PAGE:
National Health Insurance

National Health Insurance

National health insurance (NHI), also known as statutory health insurance, is a health insurance system that protects a national population from the costs of health care. It could be run by the government, the private sector, or a combination of the two. The funding mechanisms differ depending on the program and country. National or statutory health insurance is not synonymous with government-run or -financed health care, but is typically established by national legislation.

National health insurance is a system in which a government provides or mandates health insurance coverage for its citizens. This can take different forms, but the basic idea is that the government creates a pool of funds that can be used to pay for healthcare services for its citizens.


The aim of national health insurance is to ensure that everyone has access to healthcare services, regardless of their ability to pay. This can help to reduce healthcare disparities and improve overall health outcomes.

Some countries have fully implemented national health insurance programs, while others have a mix of public and private insurance systems. The exact design and implementation of national health insurance programs can vary widely depending on the country and its specific healthcare needs and resources.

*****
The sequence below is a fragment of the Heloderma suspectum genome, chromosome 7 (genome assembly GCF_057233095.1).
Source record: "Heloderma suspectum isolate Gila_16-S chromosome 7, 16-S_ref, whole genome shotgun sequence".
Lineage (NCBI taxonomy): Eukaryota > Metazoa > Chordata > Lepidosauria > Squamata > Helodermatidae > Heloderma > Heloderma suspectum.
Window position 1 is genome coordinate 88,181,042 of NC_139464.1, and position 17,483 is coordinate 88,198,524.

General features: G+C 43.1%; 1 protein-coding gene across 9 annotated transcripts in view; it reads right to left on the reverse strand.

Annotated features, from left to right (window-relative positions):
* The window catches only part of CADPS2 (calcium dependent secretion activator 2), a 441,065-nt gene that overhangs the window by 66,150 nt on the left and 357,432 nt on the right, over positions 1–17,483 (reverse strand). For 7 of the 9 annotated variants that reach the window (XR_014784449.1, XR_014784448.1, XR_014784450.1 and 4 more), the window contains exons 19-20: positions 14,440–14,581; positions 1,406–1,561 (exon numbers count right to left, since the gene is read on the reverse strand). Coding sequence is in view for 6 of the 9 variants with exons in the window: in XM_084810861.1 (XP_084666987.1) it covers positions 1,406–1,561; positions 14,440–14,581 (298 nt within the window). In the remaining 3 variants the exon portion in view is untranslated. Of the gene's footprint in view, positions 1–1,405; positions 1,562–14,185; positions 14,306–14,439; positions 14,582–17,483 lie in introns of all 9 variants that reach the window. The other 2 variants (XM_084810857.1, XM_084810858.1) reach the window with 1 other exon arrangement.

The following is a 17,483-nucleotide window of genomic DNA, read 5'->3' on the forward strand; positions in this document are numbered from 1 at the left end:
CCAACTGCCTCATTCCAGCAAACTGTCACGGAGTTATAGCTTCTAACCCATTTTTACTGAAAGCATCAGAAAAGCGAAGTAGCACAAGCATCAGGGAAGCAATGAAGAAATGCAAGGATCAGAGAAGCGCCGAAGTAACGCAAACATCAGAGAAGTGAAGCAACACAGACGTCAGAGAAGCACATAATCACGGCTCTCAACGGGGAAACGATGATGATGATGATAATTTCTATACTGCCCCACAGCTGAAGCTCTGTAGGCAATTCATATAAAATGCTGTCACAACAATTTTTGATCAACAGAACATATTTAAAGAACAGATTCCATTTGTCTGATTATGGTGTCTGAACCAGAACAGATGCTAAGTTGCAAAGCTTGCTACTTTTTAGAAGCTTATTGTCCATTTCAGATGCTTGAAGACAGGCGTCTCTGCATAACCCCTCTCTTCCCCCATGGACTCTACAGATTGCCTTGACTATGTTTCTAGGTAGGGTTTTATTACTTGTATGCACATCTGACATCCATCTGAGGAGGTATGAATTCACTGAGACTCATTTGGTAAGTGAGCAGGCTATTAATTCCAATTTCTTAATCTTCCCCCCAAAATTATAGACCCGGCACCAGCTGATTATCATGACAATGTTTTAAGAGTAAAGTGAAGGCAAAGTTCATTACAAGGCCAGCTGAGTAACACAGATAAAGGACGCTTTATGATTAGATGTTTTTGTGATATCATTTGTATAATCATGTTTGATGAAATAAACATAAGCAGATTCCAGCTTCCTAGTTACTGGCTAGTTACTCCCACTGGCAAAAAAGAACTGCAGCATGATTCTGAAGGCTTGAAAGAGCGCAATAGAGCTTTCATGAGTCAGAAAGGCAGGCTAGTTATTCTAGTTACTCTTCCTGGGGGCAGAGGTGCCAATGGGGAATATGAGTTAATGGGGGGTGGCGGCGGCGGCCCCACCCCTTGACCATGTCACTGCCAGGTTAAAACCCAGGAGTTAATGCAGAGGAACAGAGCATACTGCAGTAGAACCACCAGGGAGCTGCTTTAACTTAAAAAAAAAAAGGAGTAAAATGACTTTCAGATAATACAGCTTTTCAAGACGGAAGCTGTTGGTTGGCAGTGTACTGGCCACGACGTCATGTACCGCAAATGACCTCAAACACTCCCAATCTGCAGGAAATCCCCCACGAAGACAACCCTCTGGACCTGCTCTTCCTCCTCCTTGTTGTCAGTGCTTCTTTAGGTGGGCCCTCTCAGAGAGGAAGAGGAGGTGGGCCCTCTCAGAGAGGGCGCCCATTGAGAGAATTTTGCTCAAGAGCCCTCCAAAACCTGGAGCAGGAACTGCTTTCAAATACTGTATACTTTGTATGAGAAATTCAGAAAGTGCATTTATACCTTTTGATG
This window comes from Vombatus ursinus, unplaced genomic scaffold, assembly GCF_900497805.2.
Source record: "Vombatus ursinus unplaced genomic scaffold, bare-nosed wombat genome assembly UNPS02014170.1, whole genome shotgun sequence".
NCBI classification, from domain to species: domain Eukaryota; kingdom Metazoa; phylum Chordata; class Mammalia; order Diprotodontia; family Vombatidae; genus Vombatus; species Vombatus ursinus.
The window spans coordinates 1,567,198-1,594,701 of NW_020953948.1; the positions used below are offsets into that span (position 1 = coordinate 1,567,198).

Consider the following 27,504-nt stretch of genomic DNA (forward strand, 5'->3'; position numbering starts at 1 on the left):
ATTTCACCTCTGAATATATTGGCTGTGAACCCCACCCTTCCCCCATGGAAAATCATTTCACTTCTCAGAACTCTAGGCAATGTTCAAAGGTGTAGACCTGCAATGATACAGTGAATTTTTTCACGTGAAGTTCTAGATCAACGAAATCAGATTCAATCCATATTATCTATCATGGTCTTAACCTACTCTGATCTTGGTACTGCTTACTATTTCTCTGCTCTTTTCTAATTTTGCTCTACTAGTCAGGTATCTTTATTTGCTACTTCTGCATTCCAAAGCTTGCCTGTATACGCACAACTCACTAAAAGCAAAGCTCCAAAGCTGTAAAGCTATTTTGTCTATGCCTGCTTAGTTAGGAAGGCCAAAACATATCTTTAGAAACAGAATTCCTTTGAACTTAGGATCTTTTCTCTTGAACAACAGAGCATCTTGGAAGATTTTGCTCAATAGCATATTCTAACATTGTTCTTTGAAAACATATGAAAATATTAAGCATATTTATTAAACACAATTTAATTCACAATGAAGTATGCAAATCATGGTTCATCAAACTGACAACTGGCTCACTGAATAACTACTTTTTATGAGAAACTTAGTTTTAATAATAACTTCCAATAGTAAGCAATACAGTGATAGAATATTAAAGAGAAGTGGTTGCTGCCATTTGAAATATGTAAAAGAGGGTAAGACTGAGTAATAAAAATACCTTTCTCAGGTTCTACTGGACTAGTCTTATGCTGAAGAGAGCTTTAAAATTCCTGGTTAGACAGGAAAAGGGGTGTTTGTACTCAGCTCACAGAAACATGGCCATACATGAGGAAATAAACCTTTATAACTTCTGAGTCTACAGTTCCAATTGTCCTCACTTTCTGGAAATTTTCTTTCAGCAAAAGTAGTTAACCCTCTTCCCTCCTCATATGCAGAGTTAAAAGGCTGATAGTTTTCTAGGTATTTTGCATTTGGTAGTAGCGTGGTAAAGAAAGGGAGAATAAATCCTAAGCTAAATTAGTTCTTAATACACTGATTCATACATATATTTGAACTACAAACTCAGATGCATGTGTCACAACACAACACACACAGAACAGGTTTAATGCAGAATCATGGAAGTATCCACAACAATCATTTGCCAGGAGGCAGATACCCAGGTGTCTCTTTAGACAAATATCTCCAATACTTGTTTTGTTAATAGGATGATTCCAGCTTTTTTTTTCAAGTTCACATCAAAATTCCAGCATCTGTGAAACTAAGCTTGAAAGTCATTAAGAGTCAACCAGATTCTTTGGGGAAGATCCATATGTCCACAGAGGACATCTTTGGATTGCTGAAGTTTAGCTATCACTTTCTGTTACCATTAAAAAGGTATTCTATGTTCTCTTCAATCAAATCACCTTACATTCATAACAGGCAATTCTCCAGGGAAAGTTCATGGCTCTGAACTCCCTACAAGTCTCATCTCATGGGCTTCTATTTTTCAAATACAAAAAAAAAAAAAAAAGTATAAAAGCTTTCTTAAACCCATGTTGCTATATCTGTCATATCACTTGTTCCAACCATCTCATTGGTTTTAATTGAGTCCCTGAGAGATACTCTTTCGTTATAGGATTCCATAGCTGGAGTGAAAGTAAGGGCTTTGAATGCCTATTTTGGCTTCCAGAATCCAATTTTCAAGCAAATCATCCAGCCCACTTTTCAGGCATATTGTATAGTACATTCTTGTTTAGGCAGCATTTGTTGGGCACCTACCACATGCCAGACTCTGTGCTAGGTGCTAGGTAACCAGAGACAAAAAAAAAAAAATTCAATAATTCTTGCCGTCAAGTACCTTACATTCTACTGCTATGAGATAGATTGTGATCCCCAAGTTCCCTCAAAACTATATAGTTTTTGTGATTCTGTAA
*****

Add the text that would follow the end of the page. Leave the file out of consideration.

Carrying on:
Contributions to the system in some countries, such as Australia’s Medicare system, the United Kingdom’s National Health Service, and South Korea’s National Health Insurance Service, are made through general taxation and thus are not optional, even though use of the health system it finances is. In practice, the vast majority of people who pay for NHI will enroll. Where an NHI involves a choice of multiple insurance funds, the rates of contributions may vary and the person has to choose which insurance fund to belong to.


Some of the advantages of national health insurance include increased access to healthcare services, improved health outcomes, and reduced financial burden on individuals and families. However, there may also be disadvantages such as increased taxes or other costs to fund the program and potential limitations on choice and quality of healthcare providers.

NHI would be a large-scale, all-encompassing redistribution of health-care services. Because no aspect of the health care sector would be unaffected, its potential implementation galvanizes every stakeholder to take a strong pro or con stance.